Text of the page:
Colorforms oddly enough grew out of the progressive trend in the 1950's to create toys that were somehow beneficial to a kid's psychological well-being: these were (ostensibly) toys that helped kids learn and grow through play, stimulating their imaginations and creativity. To that end, the first Colorforms set was made up of little plastic shapes, of different colors. Kids could combine the shapes and colors to make their own pictures of whatever they liked.
Although stimulating and fun in its own way (the owner of this website had that set as a kid), the company figured out after a while that their toy was the perfect medium for kids who wanted to make up their own little stories when given a small backdrop and cast of imaginary characters - much like the storytellers who went around to different schools at that time, and used simple backdrops and cut-out characters made of felt to tell kids stories about American history or the Bible. The play inherent in such a setup was still perfectly imaginative and stimulating, just not as abstract.
Also, the medium was perfect for using licensed characters. A backdrop of an urban alleyway and some stick-on Batman characters, including a few badguys and some props, and a kid could spend hours making up his own adventures, changing and re-changing the scene as each chapter of the tale unfolded. It was ideal for dressing up a paper doll type figure (either part of the backdrop or cut separately to stand up on its own) without all of the hazards of using scissors and small paper tabs. Pieces from one Colorforms set could be used in another for elaborate adventures.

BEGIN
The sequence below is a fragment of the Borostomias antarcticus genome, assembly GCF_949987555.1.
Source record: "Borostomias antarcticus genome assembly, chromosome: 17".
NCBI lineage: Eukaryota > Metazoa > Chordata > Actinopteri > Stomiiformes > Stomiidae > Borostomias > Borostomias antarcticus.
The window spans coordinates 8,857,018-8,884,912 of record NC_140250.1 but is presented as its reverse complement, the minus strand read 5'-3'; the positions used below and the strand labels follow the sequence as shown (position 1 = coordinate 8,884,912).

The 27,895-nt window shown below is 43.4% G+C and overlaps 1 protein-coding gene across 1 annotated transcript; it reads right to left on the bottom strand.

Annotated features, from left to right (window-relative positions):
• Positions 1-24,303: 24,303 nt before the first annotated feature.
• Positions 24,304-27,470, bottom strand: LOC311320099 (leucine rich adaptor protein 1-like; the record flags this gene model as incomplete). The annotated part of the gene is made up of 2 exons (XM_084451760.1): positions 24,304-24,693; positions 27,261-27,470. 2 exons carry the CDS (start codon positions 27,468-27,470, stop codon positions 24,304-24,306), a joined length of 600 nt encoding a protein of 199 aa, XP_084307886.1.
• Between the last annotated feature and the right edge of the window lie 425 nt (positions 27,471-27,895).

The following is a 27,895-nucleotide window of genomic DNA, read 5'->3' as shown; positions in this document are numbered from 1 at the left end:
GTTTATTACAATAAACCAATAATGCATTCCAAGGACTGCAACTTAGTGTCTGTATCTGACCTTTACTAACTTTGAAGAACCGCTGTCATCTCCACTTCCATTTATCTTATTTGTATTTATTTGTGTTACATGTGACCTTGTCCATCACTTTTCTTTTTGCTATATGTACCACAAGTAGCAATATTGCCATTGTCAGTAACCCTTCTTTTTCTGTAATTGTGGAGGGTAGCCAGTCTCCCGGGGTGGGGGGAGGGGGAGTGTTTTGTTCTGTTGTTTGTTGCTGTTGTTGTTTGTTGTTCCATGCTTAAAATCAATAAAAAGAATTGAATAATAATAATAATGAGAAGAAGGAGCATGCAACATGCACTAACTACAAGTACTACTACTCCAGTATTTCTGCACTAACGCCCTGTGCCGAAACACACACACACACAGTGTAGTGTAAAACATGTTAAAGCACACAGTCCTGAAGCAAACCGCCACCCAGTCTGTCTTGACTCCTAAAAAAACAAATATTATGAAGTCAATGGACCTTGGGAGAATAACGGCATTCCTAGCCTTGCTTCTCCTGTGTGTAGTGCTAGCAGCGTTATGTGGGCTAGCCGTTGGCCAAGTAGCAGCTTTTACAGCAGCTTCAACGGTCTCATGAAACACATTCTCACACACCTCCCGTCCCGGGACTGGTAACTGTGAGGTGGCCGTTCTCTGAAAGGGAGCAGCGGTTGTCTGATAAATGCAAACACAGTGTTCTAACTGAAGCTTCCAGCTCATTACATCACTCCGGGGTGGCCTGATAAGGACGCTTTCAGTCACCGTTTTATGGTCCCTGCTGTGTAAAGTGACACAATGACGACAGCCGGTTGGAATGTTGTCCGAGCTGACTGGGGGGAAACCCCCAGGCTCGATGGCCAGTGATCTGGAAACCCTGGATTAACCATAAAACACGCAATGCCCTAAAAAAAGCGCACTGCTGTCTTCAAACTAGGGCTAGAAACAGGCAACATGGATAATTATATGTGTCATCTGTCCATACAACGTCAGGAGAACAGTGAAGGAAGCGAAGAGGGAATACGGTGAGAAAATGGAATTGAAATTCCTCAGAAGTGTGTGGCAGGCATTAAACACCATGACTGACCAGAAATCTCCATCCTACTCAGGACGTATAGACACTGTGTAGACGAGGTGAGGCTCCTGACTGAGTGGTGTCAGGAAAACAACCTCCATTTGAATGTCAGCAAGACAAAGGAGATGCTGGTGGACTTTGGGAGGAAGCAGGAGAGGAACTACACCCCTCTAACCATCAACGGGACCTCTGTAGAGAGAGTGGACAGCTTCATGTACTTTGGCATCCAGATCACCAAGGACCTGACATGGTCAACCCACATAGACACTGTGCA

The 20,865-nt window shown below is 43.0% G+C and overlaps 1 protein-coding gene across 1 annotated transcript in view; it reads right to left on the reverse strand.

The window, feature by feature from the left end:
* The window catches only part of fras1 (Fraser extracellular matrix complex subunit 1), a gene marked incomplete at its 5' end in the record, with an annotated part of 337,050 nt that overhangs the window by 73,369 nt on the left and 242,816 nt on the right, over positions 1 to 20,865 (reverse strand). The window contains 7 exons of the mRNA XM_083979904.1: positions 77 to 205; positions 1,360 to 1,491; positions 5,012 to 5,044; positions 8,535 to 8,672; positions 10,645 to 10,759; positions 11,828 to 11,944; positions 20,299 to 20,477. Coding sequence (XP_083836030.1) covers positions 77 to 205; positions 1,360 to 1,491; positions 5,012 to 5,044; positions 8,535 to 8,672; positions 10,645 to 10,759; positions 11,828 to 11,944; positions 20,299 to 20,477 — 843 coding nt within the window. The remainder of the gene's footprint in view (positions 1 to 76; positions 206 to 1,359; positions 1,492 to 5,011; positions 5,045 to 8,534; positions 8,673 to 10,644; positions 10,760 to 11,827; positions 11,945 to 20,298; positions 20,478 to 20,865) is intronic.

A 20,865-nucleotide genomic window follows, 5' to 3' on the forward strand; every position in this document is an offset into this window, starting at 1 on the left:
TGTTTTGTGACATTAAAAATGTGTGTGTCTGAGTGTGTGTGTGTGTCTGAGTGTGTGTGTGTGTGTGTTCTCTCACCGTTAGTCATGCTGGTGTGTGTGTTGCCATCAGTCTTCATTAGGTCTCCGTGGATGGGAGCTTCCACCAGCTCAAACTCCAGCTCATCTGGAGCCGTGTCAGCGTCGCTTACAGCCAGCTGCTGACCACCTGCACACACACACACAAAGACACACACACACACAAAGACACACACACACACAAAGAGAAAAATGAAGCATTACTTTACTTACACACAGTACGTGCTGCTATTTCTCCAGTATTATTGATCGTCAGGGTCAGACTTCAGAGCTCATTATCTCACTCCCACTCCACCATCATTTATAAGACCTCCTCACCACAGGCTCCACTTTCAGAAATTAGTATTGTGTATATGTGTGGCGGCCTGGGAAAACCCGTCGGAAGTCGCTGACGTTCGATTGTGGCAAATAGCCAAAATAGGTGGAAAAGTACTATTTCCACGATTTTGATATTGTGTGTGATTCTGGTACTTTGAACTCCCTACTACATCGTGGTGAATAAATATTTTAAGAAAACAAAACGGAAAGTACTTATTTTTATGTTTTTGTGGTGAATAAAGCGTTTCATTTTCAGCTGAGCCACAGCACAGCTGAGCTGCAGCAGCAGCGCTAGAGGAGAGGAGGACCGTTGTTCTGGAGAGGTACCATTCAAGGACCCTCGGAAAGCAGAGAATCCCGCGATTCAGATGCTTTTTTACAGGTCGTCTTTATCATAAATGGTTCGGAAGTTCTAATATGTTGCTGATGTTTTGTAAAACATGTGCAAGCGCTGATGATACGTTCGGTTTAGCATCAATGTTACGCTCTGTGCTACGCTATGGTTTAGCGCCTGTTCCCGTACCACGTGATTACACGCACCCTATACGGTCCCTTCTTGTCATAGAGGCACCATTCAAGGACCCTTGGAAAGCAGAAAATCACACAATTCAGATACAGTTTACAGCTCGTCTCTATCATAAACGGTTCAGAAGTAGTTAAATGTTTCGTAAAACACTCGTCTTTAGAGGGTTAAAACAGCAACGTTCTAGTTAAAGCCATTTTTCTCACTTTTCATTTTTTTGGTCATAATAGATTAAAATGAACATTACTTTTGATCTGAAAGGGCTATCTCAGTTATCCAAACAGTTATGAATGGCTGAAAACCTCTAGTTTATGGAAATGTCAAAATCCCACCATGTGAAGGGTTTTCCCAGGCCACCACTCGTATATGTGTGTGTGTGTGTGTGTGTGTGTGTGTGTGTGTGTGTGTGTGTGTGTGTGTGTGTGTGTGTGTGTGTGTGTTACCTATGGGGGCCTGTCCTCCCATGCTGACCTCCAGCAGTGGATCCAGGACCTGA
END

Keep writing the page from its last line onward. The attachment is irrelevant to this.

The 1970's was probably the hayday of Colorforms, with dozens of sets devoted to such subjects as Evel Knievel, Star Trek, or Holly Hobbie. But the brand survives to this day, and as millions of kids discover to their delight, despite the obvious enticements of modern video amusements, this simple little plastic and cardboard toy can still offer many hours of quiet imaginative fun.